Put The Lime in the Coconut and Turn Coconut Coir into Car Parts

By: | November 13th, 2014

After the piña coladas are drunk and the dancing is done, what do you do with 50 billion coconut husks left over? If you are extremely innovative and ecologically conscientious, you work to find a practical use for the waste. That is exactly what Texas-based Essentium Materials LLC did in a feat of agricultural engineering, turning coconut coir into parts for the 2012 Ford Focus Electric car.

With the concept of “one person’s trash is another person’s treasure” the Essentium group received a grant of $1,018,475 from the National Science Foundation to support their “waste to resource” R&D and mission of “building the next generation of essential materials.” But included in that global mission is to enhance local economies and reduce the use of synthetic materials in manufacturing.

The company developed a composite material of coconut shells and husk fibers mixed with recycled plastics. By incorporating bio-material from waste into the composite, they estimate reduction in petroleum use will be 2-4 million barrels and of CO2 emissions, 450,000 tons less put into the air annually.

The business originated from a graduate school idea to create economic opportunities for developing nations. Recognizing that coconut waste was the most common material available, the team sought to examine its properties and test its viability for products to be sold in North America.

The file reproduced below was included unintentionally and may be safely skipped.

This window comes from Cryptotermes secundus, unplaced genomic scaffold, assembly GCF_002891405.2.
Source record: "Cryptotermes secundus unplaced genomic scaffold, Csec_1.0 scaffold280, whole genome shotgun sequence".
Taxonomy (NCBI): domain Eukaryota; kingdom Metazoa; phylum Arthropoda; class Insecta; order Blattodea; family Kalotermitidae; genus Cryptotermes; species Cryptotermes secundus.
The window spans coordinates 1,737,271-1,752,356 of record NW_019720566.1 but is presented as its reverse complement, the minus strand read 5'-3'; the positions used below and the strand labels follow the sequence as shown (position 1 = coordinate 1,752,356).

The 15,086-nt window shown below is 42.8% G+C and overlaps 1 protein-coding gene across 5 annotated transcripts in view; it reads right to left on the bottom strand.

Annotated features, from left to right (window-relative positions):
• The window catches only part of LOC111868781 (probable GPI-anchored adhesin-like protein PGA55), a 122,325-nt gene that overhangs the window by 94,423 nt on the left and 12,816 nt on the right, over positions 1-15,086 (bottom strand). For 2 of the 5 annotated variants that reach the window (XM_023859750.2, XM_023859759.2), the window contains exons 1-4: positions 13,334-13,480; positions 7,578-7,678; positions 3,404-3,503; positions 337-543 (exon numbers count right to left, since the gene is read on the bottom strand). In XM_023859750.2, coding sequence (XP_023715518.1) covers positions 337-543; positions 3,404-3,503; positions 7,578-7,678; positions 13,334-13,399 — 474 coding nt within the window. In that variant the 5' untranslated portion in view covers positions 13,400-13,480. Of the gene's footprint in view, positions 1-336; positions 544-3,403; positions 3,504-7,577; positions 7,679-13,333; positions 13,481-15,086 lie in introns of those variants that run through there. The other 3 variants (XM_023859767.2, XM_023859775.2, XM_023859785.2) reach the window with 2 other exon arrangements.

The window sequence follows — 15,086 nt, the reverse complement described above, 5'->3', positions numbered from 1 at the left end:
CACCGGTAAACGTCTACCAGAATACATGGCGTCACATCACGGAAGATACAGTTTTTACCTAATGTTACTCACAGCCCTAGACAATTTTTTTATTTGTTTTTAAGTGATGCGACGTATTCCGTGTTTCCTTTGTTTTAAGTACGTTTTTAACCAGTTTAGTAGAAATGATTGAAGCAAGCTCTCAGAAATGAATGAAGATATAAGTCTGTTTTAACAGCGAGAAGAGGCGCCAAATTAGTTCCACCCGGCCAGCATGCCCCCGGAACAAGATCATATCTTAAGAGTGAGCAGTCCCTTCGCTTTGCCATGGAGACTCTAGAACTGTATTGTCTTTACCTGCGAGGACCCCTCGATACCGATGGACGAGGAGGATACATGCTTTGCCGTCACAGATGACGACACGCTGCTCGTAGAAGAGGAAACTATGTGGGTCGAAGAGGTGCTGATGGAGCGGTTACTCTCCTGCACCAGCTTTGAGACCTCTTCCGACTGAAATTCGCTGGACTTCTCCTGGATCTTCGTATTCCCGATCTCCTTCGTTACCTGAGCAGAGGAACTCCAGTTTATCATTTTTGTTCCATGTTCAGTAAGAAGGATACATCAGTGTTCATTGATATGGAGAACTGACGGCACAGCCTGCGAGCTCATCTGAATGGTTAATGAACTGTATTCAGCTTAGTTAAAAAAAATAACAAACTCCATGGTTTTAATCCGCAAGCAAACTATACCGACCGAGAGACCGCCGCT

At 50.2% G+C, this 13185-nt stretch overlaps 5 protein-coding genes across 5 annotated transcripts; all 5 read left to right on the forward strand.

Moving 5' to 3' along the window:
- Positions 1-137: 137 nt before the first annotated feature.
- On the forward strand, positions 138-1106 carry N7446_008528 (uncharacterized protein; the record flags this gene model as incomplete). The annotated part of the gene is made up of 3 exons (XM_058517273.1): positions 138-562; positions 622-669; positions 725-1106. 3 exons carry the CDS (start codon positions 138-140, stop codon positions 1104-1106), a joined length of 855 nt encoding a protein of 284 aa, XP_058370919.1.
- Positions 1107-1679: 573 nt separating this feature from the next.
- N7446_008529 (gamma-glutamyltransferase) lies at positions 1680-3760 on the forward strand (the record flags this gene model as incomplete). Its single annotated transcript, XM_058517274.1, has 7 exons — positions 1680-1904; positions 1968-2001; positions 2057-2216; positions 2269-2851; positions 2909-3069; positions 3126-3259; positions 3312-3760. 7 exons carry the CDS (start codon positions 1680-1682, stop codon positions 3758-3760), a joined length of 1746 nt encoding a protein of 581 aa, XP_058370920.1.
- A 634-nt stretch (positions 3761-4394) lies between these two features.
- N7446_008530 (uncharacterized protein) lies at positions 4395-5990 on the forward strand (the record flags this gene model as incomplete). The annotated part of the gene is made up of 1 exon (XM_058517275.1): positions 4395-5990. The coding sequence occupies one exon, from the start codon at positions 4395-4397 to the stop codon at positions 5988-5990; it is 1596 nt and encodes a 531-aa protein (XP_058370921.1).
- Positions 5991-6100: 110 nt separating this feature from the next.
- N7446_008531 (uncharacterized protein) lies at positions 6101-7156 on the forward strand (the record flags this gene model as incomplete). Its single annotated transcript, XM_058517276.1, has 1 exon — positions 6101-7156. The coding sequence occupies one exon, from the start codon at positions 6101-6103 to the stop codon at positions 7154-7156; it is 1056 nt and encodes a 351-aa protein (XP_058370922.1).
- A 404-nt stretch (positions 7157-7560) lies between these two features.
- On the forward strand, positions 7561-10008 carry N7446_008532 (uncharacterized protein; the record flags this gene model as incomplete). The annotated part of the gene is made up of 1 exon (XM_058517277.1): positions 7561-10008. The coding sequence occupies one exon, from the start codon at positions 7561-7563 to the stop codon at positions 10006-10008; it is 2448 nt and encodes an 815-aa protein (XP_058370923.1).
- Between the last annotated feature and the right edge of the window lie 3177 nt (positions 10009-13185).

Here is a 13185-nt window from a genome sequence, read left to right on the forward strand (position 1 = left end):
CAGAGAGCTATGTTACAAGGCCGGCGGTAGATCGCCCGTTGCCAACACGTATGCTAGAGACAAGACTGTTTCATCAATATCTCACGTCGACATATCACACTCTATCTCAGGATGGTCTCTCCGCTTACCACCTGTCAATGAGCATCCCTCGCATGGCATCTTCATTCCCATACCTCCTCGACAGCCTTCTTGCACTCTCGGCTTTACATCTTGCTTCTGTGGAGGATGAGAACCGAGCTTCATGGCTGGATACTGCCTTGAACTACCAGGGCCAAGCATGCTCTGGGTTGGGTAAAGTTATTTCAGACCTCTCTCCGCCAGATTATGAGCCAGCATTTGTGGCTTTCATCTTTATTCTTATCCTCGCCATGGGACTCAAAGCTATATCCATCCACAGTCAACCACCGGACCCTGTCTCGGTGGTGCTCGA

Unlike many other bio-combination processes such as ethanol, no food or tree crop is grown exclusively for the production, because the coconut water and meat inside is used as usual and only the environmentally problematic waste of the shell is used in the composite materials. And don’t think this use of coconut fibers and recycled plastics compromises the quality of end products. To the contrary, the fibers have unique properties that actually work to make molded plastics stronger and lighter, an ideal quality for automotive applications. The high lignin content gives the coconut fibers an added antimicrobial benefit.

The process implemented for collecting the source materials is to work with community development organizations so that local workers prepare the raw fibers which are then shipped to the US for further processing, combining, and fashioning into molded vehicle parts. The line is expanding to include garden mat products and even household items, with new ideas developing rapidly.

One of the company engineers, Elisa Teipel, sums up the philosophy, “Ultimately, our company is about transforming waste in order to transform people’s lives. We want our engineering decisions to improve people’s lives and make the world a better place.”

I’ll drink to that! Pass the lime and coconut, please.

Carol Mosley

Carol Mosley is a social ecologist, freelance writer, human rights activist, mini-farmer, and educator.

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